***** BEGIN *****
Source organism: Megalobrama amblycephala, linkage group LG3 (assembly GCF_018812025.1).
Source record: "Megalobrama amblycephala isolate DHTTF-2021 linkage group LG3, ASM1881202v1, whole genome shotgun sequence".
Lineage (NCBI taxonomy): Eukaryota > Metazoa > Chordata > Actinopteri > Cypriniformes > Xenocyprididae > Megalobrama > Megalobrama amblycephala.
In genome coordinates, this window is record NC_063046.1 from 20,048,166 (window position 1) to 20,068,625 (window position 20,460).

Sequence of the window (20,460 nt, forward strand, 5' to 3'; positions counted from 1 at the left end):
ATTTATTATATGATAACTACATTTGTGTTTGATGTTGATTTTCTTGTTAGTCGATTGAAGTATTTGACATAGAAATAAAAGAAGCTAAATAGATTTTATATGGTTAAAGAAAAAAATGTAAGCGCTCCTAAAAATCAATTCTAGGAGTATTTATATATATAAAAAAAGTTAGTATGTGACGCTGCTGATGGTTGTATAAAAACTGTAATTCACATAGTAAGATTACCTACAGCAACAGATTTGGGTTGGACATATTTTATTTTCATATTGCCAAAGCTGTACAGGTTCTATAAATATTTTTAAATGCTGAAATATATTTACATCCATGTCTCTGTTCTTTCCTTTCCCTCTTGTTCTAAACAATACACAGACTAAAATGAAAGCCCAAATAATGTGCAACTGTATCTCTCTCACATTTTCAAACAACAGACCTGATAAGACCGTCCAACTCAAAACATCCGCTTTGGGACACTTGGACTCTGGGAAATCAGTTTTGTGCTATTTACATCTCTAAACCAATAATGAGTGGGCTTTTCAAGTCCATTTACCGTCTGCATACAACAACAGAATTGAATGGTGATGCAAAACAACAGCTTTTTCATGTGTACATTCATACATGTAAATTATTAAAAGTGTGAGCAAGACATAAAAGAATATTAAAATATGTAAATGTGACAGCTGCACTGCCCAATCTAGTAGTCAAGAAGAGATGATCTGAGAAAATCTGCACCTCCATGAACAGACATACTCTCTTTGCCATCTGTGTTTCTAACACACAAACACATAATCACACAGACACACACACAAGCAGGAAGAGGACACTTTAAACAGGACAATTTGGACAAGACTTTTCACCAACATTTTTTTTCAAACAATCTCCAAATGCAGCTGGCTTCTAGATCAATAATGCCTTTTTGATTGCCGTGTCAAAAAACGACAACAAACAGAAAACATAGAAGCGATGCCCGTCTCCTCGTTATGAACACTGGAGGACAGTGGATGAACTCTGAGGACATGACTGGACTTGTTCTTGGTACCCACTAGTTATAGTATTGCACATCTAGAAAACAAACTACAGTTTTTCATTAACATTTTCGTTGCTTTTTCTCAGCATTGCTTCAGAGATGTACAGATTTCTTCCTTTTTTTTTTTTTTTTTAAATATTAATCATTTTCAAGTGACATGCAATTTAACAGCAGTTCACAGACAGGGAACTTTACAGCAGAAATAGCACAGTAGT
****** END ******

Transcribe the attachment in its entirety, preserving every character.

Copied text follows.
Source organism: Megalobrama amblycephala, linkage group LG3 (assembly GCF_018812025.1).
Source record: "Megalobrama amblycephala isolate DHTTF-2021 linkage group LG3, ASM1881202v1, whole genome shotgun sequence".
Lineage (NCBI taxonomy): Eukaryota > Metazoa > Chordata > Actinopteri > Cypriniformes > Xenocyprididae > Megalobrama > Megalobrama amblycephala.
In genome coordinates, this window is record NC_063046.1 from 20,048,166 (window position 1) to 20,068,625 (window position 20,460).

Sequence of the window (20,460 nt, forward strand, 5' to 3'; positions counted from 1 at the left end):
ATTTATTATATGATAACTACATTTGTGTTTGATGTTGATTTTCTTGTTAGTCGATTGAAGTATTTGACATAGAAATAAAAGAAGCTAAATAGATTTTATATGGTTAAAGAAAAAAATGTAAGCGCTCCTAAAAATCAATTCTAGGAGTATTTATATATATAAAAAAAGTTAGTATGTGACGCTGCTGATGGTTGTATAAAAACTGTAATTCACATAGTAAGATTACCTACAGCAACAGATTTGGGTTGGACATATTTTATTTTCATATTGCCAAAGCTGTACAGGTTCTATAAATATTTTTAAATGCTGAAATATATTTACATCCATGTCTCTGTTCTTTCCTTTCCCTCTTGTTCTAAACAATACACAGACTAAAATGAAAGCCCAAATAATGTGCAACTGTATCTCTCTCACATTTTCAAACAACAGACCTGATAAGACCGTCCAACTCAAAACATCCGCTTTGGGACACTTGGACTCTGGGAAATCAGTTTTGTGCTATTTACATCTCTAAACCAATAATGAGTGGGCTTTTCAAGTCCATTTACCGTCTGCATACAACAACAGAATTGAATGGTGATGCAAAACAACAGCTTTTTCATGTGTACATTCATACATGTAAATTATTAAAAGTGTGAGCAAGACATAAAAGAATATTAAAATATGTAAATGTGACAGCTGCACTGCCCAATCTAGTAGTCAAGAAGAGATGATCTGAGAAAATCTGCACCTCCATGAACAGACATACTCTCTTTGCCATCTGTGTTTCTAACACACAAACACATAATCACACAGACACACACACAAGCAGGAAGAGGACACTTTAAACAGGACAATTTGGACAAGACTTTTCACCAACATTTTTTTTCAAACAATCTCCAAATGCAGCTGGCTTCTAGATCAATAATGCCTTTTTGATTGCCGTGTCAAAAAACGACAACAAACAGAAAACATAGAAGCGATGCCCGTCTCCTCGTTATGAACACTGGAGGACAGTGGATGAACTCTGAGGACATGACTGGACTTGTTCTTGGTACCCACTAGTTATAGTATTGCACATCTAGAAAACAAACTACAGTTTTTCATTAACATTTTCGTTGCTTTTTCTCAGCATTGCTTCAGAGATGTACAGATTTCTTCCTTTTTTTTTTTTTTTTTAAATATTAATCATTTTCAAGTGACATGCAATTTAACAGCAGTTCACAGACAGGGAACTTTACAGCAGAAATAGCACAGTAGT